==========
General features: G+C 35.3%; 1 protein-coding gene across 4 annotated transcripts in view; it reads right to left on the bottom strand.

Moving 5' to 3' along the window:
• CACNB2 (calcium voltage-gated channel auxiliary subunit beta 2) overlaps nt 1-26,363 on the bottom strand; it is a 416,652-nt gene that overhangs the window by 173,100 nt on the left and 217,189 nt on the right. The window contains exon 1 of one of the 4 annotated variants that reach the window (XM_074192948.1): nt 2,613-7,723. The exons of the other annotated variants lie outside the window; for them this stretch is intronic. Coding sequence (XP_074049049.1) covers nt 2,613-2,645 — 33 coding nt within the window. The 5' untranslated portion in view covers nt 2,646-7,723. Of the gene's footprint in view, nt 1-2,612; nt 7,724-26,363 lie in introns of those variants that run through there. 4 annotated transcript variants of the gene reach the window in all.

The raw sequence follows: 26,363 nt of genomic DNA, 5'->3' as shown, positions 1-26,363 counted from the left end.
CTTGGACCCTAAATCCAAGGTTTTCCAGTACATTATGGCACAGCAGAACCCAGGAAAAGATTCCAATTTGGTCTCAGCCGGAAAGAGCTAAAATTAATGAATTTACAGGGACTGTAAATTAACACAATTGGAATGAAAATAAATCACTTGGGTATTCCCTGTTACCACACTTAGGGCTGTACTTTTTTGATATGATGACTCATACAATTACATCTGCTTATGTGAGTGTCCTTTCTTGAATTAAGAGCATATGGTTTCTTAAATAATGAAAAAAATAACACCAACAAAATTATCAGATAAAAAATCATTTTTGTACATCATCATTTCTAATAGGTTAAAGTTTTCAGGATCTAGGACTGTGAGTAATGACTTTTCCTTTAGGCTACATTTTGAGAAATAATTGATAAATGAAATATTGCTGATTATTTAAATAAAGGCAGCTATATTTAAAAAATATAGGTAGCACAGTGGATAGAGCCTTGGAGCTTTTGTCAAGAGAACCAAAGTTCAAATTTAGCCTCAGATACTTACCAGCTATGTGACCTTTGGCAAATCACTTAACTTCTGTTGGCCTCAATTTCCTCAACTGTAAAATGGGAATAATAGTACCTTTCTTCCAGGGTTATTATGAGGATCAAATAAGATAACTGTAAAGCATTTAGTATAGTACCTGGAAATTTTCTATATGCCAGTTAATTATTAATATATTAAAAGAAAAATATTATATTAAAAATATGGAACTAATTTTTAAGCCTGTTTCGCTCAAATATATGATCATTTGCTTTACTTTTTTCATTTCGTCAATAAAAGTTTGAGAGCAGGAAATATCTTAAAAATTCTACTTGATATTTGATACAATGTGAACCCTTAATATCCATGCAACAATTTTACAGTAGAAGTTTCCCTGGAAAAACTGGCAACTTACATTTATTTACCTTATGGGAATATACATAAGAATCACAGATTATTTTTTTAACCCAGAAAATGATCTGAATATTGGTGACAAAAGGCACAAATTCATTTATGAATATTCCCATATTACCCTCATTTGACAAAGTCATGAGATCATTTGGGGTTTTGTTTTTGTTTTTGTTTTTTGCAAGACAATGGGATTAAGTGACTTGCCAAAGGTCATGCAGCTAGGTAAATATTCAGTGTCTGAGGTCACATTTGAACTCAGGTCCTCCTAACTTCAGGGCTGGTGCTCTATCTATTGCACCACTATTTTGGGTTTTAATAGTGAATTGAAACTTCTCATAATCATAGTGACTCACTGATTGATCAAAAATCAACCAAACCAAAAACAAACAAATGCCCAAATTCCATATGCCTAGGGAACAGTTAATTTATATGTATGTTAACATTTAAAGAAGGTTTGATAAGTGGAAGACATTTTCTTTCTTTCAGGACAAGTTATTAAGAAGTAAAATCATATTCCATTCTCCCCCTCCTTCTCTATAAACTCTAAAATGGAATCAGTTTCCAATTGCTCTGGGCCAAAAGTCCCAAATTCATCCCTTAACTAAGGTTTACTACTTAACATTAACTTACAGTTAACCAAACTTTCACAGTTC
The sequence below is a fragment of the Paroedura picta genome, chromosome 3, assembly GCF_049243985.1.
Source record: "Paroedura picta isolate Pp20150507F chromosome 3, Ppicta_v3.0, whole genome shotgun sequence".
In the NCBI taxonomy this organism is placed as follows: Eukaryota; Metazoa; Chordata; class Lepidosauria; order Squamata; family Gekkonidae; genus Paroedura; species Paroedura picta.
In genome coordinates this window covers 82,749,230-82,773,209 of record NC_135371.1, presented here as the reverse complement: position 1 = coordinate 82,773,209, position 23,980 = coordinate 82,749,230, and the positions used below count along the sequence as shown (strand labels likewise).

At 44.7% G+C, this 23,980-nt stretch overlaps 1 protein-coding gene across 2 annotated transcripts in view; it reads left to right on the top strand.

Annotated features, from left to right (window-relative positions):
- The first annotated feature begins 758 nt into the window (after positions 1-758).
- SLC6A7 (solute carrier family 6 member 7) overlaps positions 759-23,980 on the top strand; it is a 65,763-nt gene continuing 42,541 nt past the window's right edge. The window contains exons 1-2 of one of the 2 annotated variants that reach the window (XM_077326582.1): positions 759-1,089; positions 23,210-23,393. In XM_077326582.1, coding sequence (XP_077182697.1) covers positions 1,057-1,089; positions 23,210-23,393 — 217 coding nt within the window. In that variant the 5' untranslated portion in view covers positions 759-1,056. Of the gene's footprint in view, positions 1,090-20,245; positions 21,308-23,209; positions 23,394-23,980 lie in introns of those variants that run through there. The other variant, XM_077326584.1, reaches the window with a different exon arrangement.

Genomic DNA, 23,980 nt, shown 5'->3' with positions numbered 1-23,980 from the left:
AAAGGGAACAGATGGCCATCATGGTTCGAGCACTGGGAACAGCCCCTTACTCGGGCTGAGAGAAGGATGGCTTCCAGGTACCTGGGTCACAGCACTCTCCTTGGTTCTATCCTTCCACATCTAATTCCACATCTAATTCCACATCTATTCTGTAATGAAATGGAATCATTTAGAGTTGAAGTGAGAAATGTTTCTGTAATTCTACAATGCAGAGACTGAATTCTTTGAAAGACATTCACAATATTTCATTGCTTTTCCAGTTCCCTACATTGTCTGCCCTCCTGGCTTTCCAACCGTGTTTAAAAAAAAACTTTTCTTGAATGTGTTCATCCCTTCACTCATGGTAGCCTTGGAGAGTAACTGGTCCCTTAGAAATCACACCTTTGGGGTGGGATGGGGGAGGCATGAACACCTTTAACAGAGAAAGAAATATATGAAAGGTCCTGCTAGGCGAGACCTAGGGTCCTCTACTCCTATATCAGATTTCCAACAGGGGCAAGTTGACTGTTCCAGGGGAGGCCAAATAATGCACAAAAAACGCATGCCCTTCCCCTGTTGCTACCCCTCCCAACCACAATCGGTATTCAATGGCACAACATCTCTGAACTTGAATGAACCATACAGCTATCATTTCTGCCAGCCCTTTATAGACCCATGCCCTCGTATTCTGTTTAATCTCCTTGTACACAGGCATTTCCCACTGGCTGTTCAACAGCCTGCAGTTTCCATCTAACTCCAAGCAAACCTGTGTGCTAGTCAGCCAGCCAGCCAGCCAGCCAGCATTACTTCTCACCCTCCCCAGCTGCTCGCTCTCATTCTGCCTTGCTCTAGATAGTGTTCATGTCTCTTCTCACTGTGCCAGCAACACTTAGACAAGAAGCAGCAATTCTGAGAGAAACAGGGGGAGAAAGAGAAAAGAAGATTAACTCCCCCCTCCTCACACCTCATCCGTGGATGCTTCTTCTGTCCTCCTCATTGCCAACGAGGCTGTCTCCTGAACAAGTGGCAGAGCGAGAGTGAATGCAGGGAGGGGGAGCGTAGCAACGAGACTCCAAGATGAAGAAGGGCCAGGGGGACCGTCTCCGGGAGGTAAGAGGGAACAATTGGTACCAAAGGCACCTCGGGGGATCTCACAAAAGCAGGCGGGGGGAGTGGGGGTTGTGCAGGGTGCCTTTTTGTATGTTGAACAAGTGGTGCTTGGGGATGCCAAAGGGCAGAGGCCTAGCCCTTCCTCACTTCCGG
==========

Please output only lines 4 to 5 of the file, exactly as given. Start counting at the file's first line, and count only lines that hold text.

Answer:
The raw sequence follows: 26,363 nt of genomic DNA, 5'->3' as shown, positions 1-26,363 counted from the left end.
CTTGGACCCTAAATCCAAGGTTTTCCAGTACATTATGGCACAGCAGAACCCAGGAAAAGATTCCAATTTGGTCTCAGCCGGAAAGAGCTAAAATTAATGAATTTACAGGGACTGTAAATTAACACAATTGGAATGAAAATAAATCACTTGGGTATTCCCTGTTACCACACTTAGGGCTGTACTTTTTTGATATGATGACTCATACAATTACATCTGCTTATGTGAGTGTCCTTTCTTGAATTAAGAGCATATGGTTTCTTAAATAATGAAAAAAATAACACCAACAAAATTATCAGATAAAAAATCATTTTTGTACATCATCATTTCTAATAGGTTAAAGTTTTCAGGATCTAGGACTGTGAGTAATGACTTTTCCTTTAGGCTACATTTTGAGAAATAATTGATAAATGAAATATTGCTGATTATTTAAATAAAGGCAGCTATATTTAAAAAATATAGGTAGCACAGTGGATAGAGCCTTGGAGCTTTTGTCAAGAGAACCAAAGTTCAAATTTAGCCTCAGATACTTACCAGCTATGTGACCTTTGGCAAATCACTTAACTTCTGTTGGCCTCAATTTCCTCAACTGTAAAATGGGAATAATAGTACCTTTCTTCCAGGGTTATTATGAGGATCAAATAAGATAACTGTAAAGCATTTAGTATAGTACCTGGAAATTTTCTATATGCCAGTTAATTATTAATATATTAAAAGAAAAATATTATATTAAAAATATGGAACTAATTTTTAAGCCTGTTTCGCTCAAATATATGATCATTTGCTTTACTTTTTTCATTTCGTCAATAAAAGTTTGAGAGCAGGAAATATCTTAAAAATTCTACTTGATATTTGATACAATGTGAACCCTTAATATCCATGCAACAATTTTACAGTAGAAGTTTCCCTGGAAAAACTGGCAACTTACATTTATTTACCTTATGGGAATATACATAAGAATCACAGATTATTTTTTTAACCCAGAAAATGATCTGAATATTGGTGACAAAAGGCACAAATTCATTTATGAATATTCCCATATTACCCTCATTTGACAAAGTCATGAGATCATTTGGGGTTTTGTTTTTGTTTTTGTTTTTTGCAAGACAATGGGATTAAGTGACTTGCCAAAGGTCATGCAGCTAGGTAAATATTCAGTGTCTGAGGTCACATTTGAACTCAGGTCCTCCTAACTTCAGGGCTGGTGCTCTATCTATTGCACCACTATTTTGGGTTTTAATAGTGAATTGAAACTTCTCATAATCATAGTGACTCACTGATTGATCAAAAATCAACCAAACCAAAAACAAACAAATGCCCAAATTCCATATGCCTAGGGAACAGTTAATTTATATGTATGTTAACATTTAAAGAAGGTTTGATAAGTGGAAGACATTTTCTTTCTTTCAGGACAAGTTATTAAGAAGTAAAATCATATTCCATTCTCCCCCTCCTTCTCTATAAACTCTAAAATGGAATCAGTTTCCAATTGCTCTGGGCCAAAAGTCCCAAATTCATCCCTTAACTAAGGTTTACTACTTAACATTAACTTACAGTTAACCAAACTTTCACAGTTC